wrestling with an untested law.
Visit the P.O.V. website
Grantchester Season 2
Sundays at 9:00 p.m.
Sidney seeks oblivion. His friend Sam seeks forgiveness. A dead girl's
parents seek revenge. Amanda seeks Sidney. Leonard finally takes a
Mr. Selfridge on Masterpiece
4th and Final Season
Sundays at 10:00 p.m.
A former employee is laid to rest. Kitty and Frank reach an understanding.
Grove confronts Tilly. Jimmy thinks he's a hunted man, even as he makes the deal of his life.
The Whiteleys deal starts to look bad. A reporter confronts Jimmy. Grove
undertakes a good deed and a new project before retiring. Harry and Mae
Josie takes on a new role and an old one. Whiteleys' troubles lead Jimmy
and Mr. Crabb to take a big risk. Found out, Jimmy takes desperate measures.
The press links Harry with Jimmy's demise. Suppliers refuse to sell.
Stockholders are up in arms. Meanwhile, the store's 20th anniversary sale
approaches. What's Harry to do?
Call The Midwife (Season 5)
Sunday's at 8:00 p.m.
Watch Season 5 Episode 2 On Demand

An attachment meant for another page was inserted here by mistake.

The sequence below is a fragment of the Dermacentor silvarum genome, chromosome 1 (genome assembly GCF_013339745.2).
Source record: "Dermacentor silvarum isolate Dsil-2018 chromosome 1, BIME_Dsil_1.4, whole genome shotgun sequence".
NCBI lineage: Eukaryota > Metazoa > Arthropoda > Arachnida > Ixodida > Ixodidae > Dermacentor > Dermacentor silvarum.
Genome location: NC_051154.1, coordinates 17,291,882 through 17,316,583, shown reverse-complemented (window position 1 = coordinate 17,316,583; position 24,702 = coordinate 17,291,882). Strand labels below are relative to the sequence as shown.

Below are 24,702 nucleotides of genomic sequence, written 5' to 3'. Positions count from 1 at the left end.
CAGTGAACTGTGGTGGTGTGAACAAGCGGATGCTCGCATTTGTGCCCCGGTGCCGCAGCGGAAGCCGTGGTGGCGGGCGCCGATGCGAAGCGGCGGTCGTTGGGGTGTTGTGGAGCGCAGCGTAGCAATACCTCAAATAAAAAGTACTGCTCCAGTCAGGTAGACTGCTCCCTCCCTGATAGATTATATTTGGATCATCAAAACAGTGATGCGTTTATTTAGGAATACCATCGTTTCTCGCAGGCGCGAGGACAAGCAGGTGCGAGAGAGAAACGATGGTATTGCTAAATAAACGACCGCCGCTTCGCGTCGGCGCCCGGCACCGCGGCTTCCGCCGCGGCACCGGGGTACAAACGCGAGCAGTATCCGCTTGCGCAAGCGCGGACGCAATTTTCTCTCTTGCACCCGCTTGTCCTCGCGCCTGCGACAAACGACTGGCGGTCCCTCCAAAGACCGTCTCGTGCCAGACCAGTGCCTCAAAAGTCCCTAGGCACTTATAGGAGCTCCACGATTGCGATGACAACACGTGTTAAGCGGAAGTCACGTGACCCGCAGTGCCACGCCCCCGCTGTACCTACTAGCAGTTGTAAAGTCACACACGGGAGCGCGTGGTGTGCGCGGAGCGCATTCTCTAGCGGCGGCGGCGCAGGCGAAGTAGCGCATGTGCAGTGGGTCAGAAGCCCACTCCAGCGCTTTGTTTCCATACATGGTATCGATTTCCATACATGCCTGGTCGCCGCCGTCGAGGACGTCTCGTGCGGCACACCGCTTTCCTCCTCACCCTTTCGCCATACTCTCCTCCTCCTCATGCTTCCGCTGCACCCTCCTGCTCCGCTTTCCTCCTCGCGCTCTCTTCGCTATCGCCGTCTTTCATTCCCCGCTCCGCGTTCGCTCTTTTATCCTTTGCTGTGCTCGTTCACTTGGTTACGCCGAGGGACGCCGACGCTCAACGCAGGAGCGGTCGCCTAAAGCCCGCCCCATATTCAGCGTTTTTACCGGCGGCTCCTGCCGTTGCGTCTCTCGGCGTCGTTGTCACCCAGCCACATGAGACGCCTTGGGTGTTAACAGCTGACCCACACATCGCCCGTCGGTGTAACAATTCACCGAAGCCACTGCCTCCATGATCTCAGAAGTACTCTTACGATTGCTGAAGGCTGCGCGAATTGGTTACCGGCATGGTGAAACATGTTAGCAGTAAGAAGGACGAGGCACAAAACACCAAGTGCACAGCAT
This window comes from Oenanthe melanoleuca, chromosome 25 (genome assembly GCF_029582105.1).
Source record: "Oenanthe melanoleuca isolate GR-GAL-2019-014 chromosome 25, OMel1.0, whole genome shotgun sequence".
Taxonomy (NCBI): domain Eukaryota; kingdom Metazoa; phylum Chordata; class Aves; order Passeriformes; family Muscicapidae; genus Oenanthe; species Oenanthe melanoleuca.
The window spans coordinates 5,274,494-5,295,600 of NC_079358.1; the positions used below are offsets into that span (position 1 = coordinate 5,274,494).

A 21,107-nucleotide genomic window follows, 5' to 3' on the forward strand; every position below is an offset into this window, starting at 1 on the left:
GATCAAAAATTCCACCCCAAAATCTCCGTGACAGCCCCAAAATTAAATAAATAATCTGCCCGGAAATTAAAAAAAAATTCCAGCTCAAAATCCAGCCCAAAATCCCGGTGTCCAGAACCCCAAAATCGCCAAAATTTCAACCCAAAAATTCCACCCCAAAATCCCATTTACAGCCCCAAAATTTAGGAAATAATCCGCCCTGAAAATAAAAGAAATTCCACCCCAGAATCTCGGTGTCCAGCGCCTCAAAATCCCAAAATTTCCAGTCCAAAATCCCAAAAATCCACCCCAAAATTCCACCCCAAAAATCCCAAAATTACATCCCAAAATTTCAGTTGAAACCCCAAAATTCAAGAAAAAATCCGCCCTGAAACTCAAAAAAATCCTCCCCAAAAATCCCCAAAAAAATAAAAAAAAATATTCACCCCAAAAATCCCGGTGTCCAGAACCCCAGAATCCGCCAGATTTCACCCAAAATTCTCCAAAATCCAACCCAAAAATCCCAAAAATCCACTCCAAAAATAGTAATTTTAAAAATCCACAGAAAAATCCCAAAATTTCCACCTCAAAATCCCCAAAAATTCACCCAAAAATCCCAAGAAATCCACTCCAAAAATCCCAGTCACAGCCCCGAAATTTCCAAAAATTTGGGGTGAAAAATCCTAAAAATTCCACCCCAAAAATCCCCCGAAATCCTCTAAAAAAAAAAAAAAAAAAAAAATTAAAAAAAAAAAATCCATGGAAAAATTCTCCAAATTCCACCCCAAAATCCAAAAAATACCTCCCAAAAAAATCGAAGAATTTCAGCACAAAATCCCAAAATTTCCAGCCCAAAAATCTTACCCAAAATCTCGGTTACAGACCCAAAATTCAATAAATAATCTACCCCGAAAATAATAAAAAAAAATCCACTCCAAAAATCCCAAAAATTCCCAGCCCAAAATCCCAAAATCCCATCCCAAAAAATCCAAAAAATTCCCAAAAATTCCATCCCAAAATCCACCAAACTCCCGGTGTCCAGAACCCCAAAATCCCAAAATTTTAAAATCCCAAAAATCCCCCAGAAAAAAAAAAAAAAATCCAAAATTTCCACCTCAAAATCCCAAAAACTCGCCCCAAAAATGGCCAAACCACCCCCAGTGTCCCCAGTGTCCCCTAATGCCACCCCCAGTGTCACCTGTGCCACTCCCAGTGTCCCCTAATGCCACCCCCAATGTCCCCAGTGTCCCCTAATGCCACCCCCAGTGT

Watch Season 5 Episode 3 On Demand
Watch Season 5 Episode 4 On Demand
**Some episodes may be only available via PBS Passport**
Become a Passport Member - Support WVPT
Already a Member? Check your status or activate your membership
Sunday, May 1st
Learn why professionals like the Turners are reassessing their lifestyles as they fight for respiratory health for patients. See the unforeseen consequences of Fred's oversight of Violet's shop and how a new mother's past wreaks havoc on her family.
Sunday, May 8th
See the consequences of a woman's decision not to report a rape and a mother's decision to conceal her daughter's pregnancy. Shelagh and Timothy secretly organize a long-overdue family camping holiday.
Sunday, May 15th
Witness Dr. Turner's excitement about the contraceptive pill, Patsy's struggles to help a transient woman determined to avoid the maternity home, Nurse Crane's help in a post-natal emergency and the return of Sister Evangelina.
Sunday, May 22nd